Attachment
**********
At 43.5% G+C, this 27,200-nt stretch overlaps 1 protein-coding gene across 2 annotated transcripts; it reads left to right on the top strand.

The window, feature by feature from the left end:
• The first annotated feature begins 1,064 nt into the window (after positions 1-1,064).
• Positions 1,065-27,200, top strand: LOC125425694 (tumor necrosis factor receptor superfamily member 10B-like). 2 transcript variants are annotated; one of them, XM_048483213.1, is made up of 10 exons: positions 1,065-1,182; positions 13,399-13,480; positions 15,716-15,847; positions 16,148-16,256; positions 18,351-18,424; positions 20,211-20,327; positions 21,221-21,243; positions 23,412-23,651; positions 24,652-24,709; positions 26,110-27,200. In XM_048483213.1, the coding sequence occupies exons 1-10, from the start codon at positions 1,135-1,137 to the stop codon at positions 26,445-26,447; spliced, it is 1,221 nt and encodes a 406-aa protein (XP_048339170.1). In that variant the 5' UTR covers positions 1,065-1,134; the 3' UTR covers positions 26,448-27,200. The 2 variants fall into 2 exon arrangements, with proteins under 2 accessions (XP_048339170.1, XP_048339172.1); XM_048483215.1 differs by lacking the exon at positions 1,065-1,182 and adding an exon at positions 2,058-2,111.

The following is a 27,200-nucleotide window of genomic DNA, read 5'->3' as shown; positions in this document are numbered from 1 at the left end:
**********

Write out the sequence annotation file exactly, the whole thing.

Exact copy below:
At 43.5% G+C, this 27,200-nt stretch overlaps 1 protein-coding gene across 2 annotated transcripts; it reads left to right on the top strand.

The window, feature by feature from the left end:
• The first annotated feature begins 1,064 nt into the window (after positions 1-1,064).
• Positions 1,065-27,200, top strand: LOC125425694 (tumor necrosis factor receptor superfamily member 10B-like). 2 transcript variants are annotated; one of them, XM_048483213.1, is made up of 10 exons: positions 1,065-1,182; positions 13,399-13,480; positions 15,716-15,847; positions 16,148-16,256; positions 18,351-18,424; positions 20,211-20,327; positions 21,221-21,243; positions 23,412-23,651; positions 24,652-24,709; positions 26,110-27,200. In XM_048483213.1, the coding sequence occupies exons 1-10, from the start codon at positions 1,135-1,137 to the stop codon at positions 26,445-26,447; spliced, it is 1,221 nt and encodes a 406-aa protein (XP_048339170.1). In that variant the 5' UTR covers positions 1,065-1,134; the 3' UTR covers positions 26,448-27,200. The 2 variants fall into 2 exon arrangements, with proteins under 2 accessions (XP_048339170.1, XP_048339172.1); XM_048483215.1 differs by lacking the exon at positions 1,065-1,182 and adding an exon at positions 2,058-2,111.

The following is a 27,200-nucleotide window of genomic DNA, read 5'->3' as shown; positions in this document are numbered from 1 at the left end: